One thing that is clear — Bach said that people shouldn’t worry that insurers will retaliate against them for complaining, because insurers don’t want to anger regulators.
“The companies don’t like to get a call from the state department of insurance,” she said.
Kidd said that his call to the state seemed to put the spurs to Allstate. “Then, it seemed like they were able to show up and make an appointment and come back out,” he said.
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Kidd said he’s still not completely satisfied. He said repair work is dragging, and he’s still unsure he’ll get all the money that his family needs.
For example, Allstate refuses to replace all the vinyl siding on his house, not just on one side. In some states, insurers are required to make sure that repairs visually match existing work or else replace the undamaged work as well, but that’s not true in Alabama.
Not every complaint results in help for a consumer. The Rev. Greg Beasley, who lives in Phil Campbell, said his house developed a crack in the foundation that he believes resulted from the same tornado that damaged his roof. Farmers Insurance Group, which covers his house, disagreed, saying the crack is a result of the ground settling.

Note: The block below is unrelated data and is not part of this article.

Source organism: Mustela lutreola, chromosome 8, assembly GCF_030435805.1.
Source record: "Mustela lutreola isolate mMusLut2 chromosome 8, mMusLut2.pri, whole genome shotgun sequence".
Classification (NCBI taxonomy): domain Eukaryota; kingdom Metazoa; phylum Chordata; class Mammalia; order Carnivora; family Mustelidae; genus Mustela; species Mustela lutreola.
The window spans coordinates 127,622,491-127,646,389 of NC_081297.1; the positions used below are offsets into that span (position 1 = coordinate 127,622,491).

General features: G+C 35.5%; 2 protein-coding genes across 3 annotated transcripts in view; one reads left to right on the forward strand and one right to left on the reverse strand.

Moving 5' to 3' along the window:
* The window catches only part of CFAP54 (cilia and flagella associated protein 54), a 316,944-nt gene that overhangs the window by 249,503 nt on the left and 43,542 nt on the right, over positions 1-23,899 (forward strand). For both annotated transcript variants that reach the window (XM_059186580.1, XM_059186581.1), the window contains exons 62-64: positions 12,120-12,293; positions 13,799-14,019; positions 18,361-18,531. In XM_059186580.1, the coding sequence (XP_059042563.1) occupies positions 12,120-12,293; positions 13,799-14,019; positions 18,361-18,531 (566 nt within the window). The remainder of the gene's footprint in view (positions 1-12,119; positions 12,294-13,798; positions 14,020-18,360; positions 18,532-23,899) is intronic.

Farmers told Beasley that if he wants to dispute its conclusion, he has to hire an outside expert, a position the company did not change after Beasley complained to regulators.
“I’m not going to hire a structural engineer to come out here and pay $2,000 to $2,500,” Beasley said, adding he can’t afford the expense.
Beasley’s problem falls into a subset of the most complicated kinds of problems: disputes over the extent of structural damage. About 10 percent of complaints mention that someone has hired an engineer, or has been advised to hire one.
“There have been issues about the structural soundness of homes,” Ingram said.
Updated Aug. 22 to show the correct name of Assurant.
MOBILE, Alabama — Larry Kidd was getting a little frustrated.